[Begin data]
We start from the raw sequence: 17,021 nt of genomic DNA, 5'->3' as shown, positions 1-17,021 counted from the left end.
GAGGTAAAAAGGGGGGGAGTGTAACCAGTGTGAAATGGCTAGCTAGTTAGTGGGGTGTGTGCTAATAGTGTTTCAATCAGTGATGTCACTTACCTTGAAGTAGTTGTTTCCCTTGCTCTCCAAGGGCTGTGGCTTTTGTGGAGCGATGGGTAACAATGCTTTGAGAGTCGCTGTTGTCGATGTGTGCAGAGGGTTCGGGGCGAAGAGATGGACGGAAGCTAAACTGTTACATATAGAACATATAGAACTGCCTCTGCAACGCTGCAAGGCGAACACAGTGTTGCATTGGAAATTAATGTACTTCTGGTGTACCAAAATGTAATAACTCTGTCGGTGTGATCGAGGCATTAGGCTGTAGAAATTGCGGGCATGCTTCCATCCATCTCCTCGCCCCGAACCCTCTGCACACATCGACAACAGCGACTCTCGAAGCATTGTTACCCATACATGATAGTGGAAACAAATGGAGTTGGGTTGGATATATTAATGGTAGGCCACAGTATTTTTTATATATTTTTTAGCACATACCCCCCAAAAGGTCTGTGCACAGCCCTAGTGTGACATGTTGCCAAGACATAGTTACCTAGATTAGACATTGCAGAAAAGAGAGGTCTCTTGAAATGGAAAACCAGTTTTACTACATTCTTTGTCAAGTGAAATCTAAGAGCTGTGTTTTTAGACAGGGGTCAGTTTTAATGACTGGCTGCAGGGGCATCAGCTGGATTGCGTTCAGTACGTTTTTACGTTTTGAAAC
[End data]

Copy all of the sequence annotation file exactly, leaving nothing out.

We start from the raw sequence: 17,021 nt of genomic DNA, 5'->3' as shown, positions 1-17,021 counted from the left end.
GAGGTAAAAAGGGGGGGAGTGTAACCAGTGTGAAATGGCTAGCTAGTTAGTGGGGTGTGTGCTAATAGTGTTTCAATCAGTGATGTCACTTACCTTGAAGTAGTTGTTTCCCTTGCTCTCCAAGGGCTGTGGCTTTTGTGGAGCGATGGGTAACAATGCTTTGAGAGTCGCTGTTGTCGATGTGTGCAGAGGGTTCGGGGCGAAGAGATGGACGGAAGCTAAACTGTTACATATAGAACATATAGAACTGCCTCTGCAACGCTGCAAGGCGAACACAGTGTTGCATTGGAAATTAATGTACTTCTGGTGTACCAAAATGTAATAACTCTGTCGGTGTGATCGAGGCATTAGGCTGTAGAAATTGCGGGCATGCTTCCATCCATCTCCTCGCCCCGAACCCTCTGCACACATCGACAACAGCGACTCTCGAAGCATTGTTACCCATACATGATAGTGGAAACAAATGGAGTTGGGTTGGATATATTAATGGTAGGCCACAGTATTTTTTATATATTTTTTAGCACATACCCCCCAAAAGGTCTGTGCACAGCCCTAGTGTGACATGTTGCCAAGACATAGTTACCTAGATTAGACATTGCAGAAAAGAGAGGTCTCTTGAAATGGAAAACCAGTTTTACTACATTCTTTGTCAAGTGAAATCTAAGAGCTGTGTTTTTAGACAGGGGTCAGTTTTAATGACTGGCTGCAGGGGCATCAGCTGGATTGCGTTCAGTACGTTTTTACGTTTTGAAAC